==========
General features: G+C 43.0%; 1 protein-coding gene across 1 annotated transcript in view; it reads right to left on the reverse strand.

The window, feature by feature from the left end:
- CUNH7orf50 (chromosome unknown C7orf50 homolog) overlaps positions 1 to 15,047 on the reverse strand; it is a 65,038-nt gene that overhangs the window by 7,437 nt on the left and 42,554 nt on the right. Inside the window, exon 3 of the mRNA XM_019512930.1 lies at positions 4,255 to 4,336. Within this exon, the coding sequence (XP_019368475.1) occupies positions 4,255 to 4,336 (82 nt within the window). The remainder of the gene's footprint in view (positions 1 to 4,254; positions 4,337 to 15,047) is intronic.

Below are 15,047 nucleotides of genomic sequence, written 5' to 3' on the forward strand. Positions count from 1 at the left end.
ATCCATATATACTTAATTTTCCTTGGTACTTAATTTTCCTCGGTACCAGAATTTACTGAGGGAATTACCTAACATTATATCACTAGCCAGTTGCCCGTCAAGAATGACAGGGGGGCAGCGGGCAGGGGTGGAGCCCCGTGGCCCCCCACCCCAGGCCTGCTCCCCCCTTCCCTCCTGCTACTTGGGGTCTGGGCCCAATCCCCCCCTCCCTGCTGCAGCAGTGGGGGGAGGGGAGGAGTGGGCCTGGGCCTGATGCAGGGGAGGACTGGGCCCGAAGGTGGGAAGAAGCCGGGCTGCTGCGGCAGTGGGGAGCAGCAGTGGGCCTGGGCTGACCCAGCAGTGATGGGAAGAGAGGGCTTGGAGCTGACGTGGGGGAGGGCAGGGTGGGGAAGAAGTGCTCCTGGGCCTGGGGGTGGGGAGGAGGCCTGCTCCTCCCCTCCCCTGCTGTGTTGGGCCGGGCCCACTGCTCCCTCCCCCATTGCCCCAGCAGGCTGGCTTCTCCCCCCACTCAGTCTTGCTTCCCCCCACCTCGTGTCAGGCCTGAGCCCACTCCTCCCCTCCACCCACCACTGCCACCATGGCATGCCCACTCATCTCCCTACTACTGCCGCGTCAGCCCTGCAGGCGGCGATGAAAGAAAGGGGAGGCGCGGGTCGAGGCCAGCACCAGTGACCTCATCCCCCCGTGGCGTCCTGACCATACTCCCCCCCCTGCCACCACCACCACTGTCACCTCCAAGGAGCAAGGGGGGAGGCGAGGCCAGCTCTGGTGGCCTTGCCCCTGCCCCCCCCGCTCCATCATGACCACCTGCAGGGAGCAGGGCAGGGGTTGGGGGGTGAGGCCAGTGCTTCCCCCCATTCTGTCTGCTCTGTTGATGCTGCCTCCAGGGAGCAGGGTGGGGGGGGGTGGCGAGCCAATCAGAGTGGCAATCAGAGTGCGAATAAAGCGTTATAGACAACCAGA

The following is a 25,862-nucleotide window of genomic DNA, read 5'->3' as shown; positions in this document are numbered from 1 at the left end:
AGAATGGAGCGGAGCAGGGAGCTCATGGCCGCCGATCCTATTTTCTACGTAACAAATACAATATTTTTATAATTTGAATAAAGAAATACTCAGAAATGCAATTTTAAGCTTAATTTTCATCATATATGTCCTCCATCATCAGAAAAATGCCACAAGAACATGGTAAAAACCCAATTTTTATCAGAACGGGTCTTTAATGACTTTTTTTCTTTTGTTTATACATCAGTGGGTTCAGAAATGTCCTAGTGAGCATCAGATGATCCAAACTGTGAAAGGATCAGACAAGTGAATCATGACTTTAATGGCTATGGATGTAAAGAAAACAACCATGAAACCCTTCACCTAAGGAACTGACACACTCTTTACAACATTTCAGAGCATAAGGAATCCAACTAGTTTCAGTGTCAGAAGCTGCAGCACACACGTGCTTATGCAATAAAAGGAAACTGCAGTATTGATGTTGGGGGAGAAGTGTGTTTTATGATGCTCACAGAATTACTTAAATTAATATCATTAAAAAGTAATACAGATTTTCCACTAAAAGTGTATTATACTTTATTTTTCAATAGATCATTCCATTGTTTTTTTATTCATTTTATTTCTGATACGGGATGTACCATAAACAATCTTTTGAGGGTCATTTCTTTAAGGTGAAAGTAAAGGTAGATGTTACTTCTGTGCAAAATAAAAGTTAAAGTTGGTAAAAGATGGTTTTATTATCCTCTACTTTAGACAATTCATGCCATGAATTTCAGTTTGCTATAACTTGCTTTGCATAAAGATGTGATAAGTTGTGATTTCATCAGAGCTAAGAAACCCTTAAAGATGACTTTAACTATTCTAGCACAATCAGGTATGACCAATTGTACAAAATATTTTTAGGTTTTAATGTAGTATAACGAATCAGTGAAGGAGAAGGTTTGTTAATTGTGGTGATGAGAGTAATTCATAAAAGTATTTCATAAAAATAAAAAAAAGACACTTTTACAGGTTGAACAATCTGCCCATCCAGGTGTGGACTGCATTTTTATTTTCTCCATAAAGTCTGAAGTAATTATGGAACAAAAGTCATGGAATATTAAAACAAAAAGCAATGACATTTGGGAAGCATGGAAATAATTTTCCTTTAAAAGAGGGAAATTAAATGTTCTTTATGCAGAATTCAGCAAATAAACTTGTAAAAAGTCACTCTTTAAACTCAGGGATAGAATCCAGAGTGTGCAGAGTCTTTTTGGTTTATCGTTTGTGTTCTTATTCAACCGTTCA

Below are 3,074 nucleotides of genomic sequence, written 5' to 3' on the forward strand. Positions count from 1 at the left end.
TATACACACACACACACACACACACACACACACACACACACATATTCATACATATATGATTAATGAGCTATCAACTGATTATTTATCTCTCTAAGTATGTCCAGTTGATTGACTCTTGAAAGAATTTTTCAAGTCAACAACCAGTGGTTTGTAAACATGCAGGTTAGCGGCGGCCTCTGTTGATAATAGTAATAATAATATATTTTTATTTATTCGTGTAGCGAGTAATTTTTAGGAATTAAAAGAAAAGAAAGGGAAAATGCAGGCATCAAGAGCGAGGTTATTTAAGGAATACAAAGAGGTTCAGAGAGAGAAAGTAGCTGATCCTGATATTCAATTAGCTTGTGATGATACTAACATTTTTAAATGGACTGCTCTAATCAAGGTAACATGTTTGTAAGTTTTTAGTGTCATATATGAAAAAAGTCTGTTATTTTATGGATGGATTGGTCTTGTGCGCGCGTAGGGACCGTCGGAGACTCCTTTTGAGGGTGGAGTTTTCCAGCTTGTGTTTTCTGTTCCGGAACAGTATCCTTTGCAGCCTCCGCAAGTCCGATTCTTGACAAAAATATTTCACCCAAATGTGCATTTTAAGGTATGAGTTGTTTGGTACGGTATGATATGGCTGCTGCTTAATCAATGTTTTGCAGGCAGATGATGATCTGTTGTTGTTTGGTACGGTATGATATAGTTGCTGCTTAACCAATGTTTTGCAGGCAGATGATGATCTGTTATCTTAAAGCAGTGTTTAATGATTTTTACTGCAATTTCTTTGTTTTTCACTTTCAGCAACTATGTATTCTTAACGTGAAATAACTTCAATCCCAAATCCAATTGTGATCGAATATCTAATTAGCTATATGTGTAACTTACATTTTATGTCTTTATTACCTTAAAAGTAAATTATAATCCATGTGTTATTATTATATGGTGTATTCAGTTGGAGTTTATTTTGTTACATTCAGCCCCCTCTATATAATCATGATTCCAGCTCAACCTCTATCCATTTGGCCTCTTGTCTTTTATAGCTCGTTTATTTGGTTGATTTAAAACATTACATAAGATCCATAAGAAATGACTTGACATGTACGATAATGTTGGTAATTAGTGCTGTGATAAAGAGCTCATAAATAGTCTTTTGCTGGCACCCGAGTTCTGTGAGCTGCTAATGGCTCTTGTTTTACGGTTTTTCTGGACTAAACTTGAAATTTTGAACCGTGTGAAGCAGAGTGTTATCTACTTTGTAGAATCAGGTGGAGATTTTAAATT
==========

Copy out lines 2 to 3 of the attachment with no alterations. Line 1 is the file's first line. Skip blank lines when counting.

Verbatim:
The window, feature by feature from the left end:
- CUNH7orf50 (chromosome unknown C7orf50 homolog) overlaps positions 1 to 15,047 on the reverse strand; it is a 65,038-nt gene that overhangs the window by 7,437 nt on the left and 42,554 nt on the right. Inside the window, exon 3 of the mRNA XM_019512930.1 lies at positions 4,255 to 4,336. Within this exon, the coding sequence (XP_019368475.1) occupies positions 4,255 to 4,336 (82 nt within the window). The remainder of the gene's footprint in view (positions 1 to 4,254; positions 4,337 to 15,047) is intronic.